The hard truth of my dreams

Mr P is quite an obnoxious person. He’s not bitter; he just acts like a bigger know-it-all than Hermione Granger.

For the last year or so, he’s been following me around closely. Lurking in alleys, hanging around in some corner, waiting to jump at me screaming – I told you so.

I think I’ve been living in a bubble of sorts. A house full of dreams. I could just close my eyes and there I was. Doing absolutely everything I love. With everyone I love. Or who I thought I loved. Oh, it was paradise.

“Pathetic”, remarked Mr P with a disapproving shake of his head.

“Fuck you. Dreams are beautiful, and dreams are where the future is first built.”

“Suit yourself. But don’t say I didn’t warn you when you come crying to me.”

“Even if I do fail, you’re the last person I’d come to.”

The house of dreams was a simple place in the beginning. All it had was books to be read, books to be written, and football to be watched.

Then it gradually started to fill up. A piano entered the fray, so did a career in psychology. Then a gym. It wasn’t hard. Let your mind wander, close your eyes, and boom – you have a dream. It’s hard to fathom exactly why anyone prides themselves on being a dreamer.

And so I built this paradise in my head. A year ago, I took several first steps to build it for real. I bought a keyboard and joined a class. I enrolled in a course on psychology. I started working out.

And of course, I took great pride in sharing all this on social media. Glimpses of my road to paradise.

“You see, Mr P?”, I said defiantly. “Do you believe in dreams now?”

Mr P smiled in such condescension, as if he had foreseen all this, and events yet to unfold. Nothing could surprise the arrogant bastard.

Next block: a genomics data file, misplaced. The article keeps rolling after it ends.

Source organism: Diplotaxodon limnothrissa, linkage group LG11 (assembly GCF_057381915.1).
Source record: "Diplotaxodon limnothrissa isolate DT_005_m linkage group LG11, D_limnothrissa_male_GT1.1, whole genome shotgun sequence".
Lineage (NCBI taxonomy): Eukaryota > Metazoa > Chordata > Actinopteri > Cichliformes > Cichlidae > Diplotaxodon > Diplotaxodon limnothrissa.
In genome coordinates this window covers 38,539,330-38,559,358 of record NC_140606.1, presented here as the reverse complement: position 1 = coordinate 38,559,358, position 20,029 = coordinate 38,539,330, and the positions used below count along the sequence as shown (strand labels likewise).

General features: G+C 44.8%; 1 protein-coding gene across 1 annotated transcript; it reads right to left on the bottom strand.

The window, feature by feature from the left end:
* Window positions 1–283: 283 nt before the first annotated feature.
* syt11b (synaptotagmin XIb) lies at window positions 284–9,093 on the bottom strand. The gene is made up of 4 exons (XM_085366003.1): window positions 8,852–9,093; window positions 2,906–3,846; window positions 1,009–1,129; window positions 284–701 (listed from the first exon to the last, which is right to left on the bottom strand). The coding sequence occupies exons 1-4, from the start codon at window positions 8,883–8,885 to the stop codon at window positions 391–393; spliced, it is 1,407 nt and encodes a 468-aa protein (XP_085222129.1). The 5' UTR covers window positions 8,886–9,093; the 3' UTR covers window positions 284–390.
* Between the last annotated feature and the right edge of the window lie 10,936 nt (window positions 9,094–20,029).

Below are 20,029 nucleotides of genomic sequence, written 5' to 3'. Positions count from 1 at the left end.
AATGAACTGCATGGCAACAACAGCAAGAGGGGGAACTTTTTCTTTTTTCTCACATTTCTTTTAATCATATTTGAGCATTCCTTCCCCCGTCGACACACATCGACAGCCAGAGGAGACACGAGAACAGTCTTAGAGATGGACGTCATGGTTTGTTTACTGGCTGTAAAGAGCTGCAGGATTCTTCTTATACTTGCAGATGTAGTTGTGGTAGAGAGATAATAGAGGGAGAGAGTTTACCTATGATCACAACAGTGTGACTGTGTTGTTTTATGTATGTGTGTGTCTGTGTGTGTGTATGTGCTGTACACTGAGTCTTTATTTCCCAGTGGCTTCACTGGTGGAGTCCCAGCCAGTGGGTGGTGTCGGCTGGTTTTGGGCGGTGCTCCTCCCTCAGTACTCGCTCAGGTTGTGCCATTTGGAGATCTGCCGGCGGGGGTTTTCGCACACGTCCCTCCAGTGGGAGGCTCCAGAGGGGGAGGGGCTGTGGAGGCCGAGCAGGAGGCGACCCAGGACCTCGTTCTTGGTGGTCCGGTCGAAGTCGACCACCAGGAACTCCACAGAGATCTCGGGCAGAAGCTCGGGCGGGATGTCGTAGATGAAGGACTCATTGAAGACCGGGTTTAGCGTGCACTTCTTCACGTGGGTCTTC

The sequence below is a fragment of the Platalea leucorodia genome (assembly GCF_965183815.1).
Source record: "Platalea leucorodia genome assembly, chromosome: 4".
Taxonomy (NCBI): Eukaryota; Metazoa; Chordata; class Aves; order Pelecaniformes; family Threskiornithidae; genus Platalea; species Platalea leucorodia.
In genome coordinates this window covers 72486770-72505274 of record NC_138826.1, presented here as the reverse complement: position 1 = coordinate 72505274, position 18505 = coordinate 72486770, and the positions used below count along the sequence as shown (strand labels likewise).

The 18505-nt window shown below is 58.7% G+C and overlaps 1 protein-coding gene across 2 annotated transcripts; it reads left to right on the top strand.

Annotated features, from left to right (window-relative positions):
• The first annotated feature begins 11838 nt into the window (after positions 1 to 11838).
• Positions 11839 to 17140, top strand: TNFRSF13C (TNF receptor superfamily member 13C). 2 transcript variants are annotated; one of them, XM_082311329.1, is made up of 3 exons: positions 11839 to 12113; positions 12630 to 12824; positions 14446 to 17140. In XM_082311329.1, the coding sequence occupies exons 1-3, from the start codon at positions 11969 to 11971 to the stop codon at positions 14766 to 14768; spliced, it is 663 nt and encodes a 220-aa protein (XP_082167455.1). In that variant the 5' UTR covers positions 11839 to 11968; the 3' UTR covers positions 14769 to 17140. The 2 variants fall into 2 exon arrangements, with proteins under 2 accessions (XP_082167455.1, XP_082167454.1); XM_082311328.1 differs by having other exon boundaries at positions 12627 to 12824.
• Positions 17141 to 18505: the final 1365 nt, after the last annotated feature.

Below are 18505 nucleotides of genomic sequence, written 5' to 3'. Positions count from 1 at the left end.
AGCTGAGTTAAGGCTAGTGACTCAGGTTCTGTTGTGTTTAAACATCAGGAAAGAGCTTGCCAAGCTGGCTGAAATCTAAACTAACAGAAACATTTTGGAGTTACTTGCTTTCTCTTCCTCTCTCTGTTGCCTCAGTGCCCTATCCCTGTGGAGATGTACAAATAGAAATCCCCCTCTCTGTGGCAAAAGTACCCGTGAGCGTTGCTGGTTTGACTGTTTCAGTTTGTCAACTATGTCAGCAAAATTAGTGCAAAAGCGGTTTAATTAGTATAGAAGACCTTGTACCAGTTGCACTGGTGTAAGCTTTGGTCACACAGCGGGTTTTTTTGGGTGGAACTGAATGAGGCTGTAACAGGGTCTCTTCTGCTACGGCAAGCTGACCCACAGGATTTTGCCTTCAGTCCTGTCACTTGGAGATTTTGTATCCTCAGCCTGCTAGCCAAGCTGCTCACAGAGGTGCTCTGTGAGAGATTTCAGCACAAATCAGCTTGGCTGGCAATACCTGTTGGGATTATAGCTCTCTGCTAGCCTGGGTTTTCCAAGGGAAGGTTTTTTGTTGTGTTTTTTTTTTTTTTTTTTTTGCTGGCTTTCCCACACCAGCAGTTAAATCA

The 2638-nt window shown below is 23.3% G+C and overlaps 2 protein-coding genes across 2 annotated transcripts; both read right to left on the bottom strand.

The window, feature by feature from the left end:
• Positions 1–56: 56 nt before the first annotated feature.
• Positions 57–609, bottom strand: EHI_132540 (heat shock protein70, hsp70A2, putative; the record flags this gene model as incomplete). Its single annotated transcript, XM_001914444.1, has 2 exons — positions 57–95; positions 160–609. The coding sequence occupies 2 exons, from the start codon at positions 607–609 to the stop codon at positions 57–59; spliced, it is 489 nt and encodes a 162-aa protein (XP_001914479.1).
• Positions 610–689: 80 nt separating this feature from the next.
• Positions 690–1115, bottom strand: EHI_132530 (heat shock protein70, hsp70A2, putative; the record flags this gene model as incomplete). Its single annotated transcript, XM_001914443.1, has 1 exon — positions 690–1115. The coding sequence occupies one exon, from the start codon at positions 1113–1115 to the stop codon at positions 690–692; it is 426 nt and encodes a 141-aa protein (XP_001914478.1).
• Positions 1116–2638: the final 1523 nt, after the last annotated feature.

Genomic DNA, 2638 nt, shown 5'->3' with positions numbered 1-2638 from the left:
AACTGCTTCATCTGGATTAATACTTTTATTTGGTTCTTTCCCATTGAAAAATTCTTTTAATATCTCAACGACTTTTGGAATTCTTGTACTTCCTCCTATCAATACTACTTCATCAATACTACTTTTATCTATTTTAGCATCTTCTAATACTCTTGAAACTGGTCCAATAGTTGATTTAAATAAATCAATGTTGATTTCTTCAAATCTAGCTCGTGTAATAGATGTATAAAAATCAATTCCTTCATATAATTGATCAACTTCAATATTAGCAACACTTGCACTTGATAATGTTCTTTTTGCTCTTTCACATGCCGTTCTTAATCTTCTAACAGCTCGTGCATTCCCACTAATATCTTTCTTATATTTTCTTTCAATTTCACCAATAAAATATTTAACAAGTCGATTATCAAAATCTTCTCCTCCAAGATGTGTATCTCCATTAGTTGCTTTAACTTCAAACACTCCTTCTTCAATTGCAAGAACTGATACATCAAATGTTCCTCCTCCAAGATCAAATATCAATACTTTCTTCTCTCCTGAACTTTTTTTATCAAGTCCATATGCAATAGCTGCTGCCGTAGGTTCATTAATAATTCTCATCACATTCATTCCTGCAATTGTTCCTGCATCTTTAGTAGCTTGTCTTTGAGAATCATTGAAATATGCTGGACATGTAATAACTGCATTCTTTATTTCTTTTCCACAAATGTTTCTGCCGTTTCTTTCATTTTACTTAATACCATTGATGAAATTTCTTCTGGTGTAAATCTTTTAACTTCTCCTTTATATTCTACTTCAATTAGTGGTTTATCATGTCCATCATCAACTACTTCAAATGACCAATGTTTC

This carried on for a couple of months. At the turn of the year, the first quake shook my palace. All my routines vanished into thin air for a while.

How did it happen? It’s simple. One of the things I had overlooked was that the sheer amount of time I had at my disposal a year ago. And the fate of all things in excess is for them to be undervalued.

Someone was sniggering in the corner. It was Mr P.

“This is a temporary blip because of the added workload. I just need to find a new balance.”

“Of course, of course.”

But the quakes kept on coming. Trying to find balance in life was like building sand castles on the beach, and watching them get washed away by wave after wave, who didn’t even have the decency to say ‘whoops’.

The house of dreams persisted somehow, but the cracks had begun to appear. Efforts became intermittent, and blank gaps of nothingness became routine.

About 3 months ago, certain events unfolded. What these events were is not important, but the consequences are quite straightforward: the palace caught fire. That is the simplest way I can put it.

Piano, what piano? The last time I touched it was to clean the dust off it.

Writing, what writing? The dream was to write books – and now I’m embarrassed to even mention my blog, the poor thing is like a story-telling certificate from school.

Psychology, what psychology? I have not taken a single step since completing that course a year ago.

Let’s not even talk about the gym.

The irony is that a year ago I published a blog post about how easily we give up on our dreams. So I felt the need to be honest about how that pursuit is turning out.

What now, then? The house is still on fire. And what do you do when a house is on fire?

Step 1: You try to save and salvage the most important things.

I haven’t compromised on watching football. And though there were blips, my reading never really ceased. In fact I’m making it a bigger part of my life. The rest is ashes for now.

Step 2: You cry. You cry for help to anyone who would listen, until you realise none of them can do anything.

It is time I introduce you to someone. I’ve known him for a long time, but never really interacted with him. Until now.

He’s quite adept at dealing with facts and accepting them. He has little time for thinking, and focuses more on doing. At first glance, he doesn’t really seem to have an appealing vibe about him. Ordinary is a word that comes to mind. But once you get to know him, you’d probably say the same thing that I do: he gets things done.

His name is Mr P.

P is short for practicality.

We’re working on building a more humble home.

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